Definition of anticipate in English:


Line breaks: an¦tici|pate
Pronunciation: /anˈtɪsɪpeɪt


[with object]
  • 1Regard as probable; expect or predict: she anticipated scorn on her return to the theatre [with clause]: it was anticipated that the rains would slow the military campaign
    More example sentences
    • Argyle said it's just what was anticipated when long-range forecasts predicted up to 10 days without significant rain for most of the province.
    • Formal orders in this regard are anticipated in a day or so.
    • Given what is at stake the winners can anticipate a probable quarter-final against Wales.
    expect, foresee, predict, think likely, forecast, prophesy, foretell, contemplate the possibility of, allow for, be prepared for; count on, bank on, look for, bargain on
    informal reckon on
    North American informal figure on
    archaic apprehend
  • 1.1Guess or be aware of (what will happen) and take action in order to be prepared: they failed to anticipate a full-scale invasion
    More example sentences
    • The basis of the case I had prepared neither required nor anticipated such witness attendance and perhaps with hindsight I should have walked away at this stage.
    • And so we are prepared to anticipate those requests.
    • Of course we had anticipated this, had prepared Lucky for Stone's questions.
  • 1.2Look forward to: Stephen was eagerly anticipating the break from the routine of business
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    • This should draw a huge crowd to O'Hara Park as the clash will be eagerly awaited and anticipated by players, fans and supporters alike of both teams.
    • He spent his early years basking in the glow of late-night radio, listening to big-band jazz blasting live from hotels across London and eagerly anticipating the next hot chorus.
    • Carl and Kim had been eagerly anticipating the birth after Kim, a 33-year-old insurance account executive, discovered she was pregnant last year.
    look forward to, await, count the days until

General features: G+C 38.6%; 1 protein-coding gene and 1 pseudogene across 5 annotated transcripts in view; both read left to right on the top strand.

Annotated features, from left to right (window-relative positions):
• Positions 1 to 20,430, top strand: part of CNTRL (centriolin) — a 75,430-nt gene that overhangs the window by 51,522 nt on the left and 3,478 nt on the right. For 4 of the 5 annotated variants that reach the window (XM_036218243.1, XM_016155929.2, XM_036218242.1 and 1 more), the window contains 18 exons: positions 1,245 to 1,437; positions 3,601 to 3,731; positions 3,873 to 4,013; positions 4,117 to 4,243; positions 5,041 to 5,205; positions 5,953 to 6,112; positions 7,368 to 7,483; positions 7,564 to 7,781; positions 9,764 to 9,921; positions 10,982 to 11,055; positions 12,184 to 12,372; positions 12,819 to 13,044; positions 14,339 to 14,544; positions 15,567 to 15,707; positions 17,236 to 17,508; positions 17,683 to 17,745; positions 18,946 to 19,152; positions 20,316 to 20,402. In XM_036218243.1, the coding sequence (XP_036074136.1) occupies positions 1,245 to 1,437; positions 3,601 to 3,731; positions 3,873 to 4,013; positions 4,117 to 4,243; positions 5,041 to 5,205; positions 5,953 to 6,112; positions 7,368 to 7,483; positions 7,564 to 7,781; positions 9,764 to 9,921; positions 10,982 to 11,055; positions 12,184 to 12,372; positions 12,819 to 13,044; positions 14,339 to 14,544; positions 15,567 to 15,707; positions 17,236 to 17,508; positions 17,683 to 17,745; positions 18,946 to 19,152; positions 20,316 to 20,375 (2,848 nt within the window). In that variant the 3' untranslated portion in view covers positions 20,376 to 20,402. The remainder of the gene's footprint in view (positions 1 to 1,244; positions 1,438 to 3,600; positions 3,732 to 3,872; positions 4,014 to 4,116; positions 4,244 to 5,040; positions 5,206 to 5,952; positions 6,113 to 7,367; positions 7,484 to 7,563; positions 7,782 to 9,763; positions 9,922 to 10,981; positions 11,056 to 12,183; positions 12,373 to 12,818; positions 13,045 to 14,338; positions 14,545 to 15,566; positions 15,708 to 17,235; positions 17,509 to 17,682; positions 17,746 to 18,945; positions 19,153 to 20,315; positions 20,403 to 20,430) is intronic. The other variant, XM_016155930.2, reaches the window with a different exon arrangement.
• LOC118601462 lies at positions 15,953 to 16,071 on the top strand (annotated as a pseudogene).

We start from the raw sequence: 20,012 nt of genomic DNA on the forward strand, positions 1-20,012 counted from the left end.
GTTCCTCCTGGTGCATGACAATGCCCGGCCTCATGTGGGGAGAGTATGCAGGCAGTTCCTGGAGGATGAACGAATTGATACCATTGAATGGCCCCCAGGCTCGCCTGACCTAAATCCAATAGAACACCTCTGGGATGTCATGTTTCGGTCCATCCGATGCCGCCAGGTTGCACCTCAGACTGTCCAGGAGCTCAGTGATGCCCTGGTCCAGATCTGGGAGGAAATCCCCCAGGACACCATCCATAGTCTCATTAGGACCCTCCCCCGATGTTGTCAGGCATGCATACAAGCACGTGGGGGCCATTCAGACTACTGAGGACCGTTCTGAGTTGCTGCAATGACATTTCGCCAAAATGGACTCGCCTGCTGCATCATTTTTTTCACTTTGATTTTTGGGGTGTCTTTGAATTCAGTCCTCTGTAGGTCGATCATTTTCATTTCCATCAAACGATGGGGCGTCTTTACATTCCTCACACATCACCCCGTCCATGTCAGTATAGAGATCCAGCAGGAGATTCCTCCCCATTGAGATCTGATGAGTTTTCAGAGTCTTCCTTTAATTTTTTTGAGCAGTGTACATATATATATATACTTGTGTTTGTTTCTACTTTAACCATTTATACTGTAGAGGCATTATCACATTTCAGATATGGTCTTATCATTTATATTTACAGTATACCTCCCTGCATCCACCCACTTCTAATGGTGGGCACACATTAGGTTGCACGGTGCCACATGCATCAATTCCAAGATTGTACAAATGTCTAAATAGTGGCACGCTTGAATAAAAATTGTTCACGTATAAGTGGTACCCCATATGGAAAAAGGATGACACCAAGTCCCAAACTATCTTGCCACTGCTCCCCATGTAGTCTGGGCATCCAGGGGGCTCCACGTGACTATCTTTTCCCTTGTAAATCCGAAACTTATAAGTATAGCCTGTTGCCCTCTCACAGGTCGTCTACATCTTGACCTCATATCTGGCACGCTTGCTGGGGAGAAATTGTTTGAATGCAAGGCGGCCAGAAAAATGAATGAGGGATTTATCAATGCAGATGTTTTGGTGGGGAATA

informal lick one's lips over
  • 2Act as a forerunner or precursor of: he anticipated Bates’s theories on mimicry and protective coloration
    More example sentences
    • While he professed a disdain for pure theory, Giblin anticipated some elements of the relationship between trade, national income, and employment that informed Keynesian economics.
    • His theory of imperialism anticipated European unification and contradictions associated today with globalization of production and markets.
    • Bolzano's theories of mathematical infinity anticipated Georg Cantor's theory of infinite sets.
    foreshadow, precede, antedate, come/go before, be earlier than
  • 2.1Come or take place before (an event or process expected or scheduled for a later time): this is to anticipate the argument
    More example sentences
    • Note the telling musical score, anticipating events, cueing the audience as to when to be scared, assuming we cannot figure that out ourselves.
    • The excitement is mounting, particularly after a couple of signs appeared in the shop window anticipating the event.
    • Hopkins' answer anticipates Charles Johnson's assessment of the no-win situation faced by the African American periodical press.



More example sentences
  • At least sixty bands will be showcased nationwide to an increasingly eager and anticipative UK and Irish record company audience.
  • Essentially, the system senses the driving conditions and makes corrections and adjustments (to the brakes, throttle, steering) as required, but in such a way that it is more anticipative rather than reactive.
  • Jameson's ‘sort of anticipative wisdom’ draws attention to a symbolic significance in the lichen beyond its practical use as mattress and food.


More example sentences
  • But increasingly, TV critics, like all other entertainment journalists, are expected not to be tastemakers but taste anticipators: to decide what will be hot and make sure they cover it, even if they end up panning it.
  • It has lost that magic touch which once made it the most accurate anticipator and satisfier of consumer needs and tastes.
  • To others, he was a creative architect of US military strength, a perceptive analyst of the international scene, and an accurate anticipator of future threats.


mid 16th century (in the senses 'to take something into consideration', 'mention something before the proper time'): from Latin anticipat- 'acted in advance', from anticipare, based on ante- 'before' + capere 'take'.

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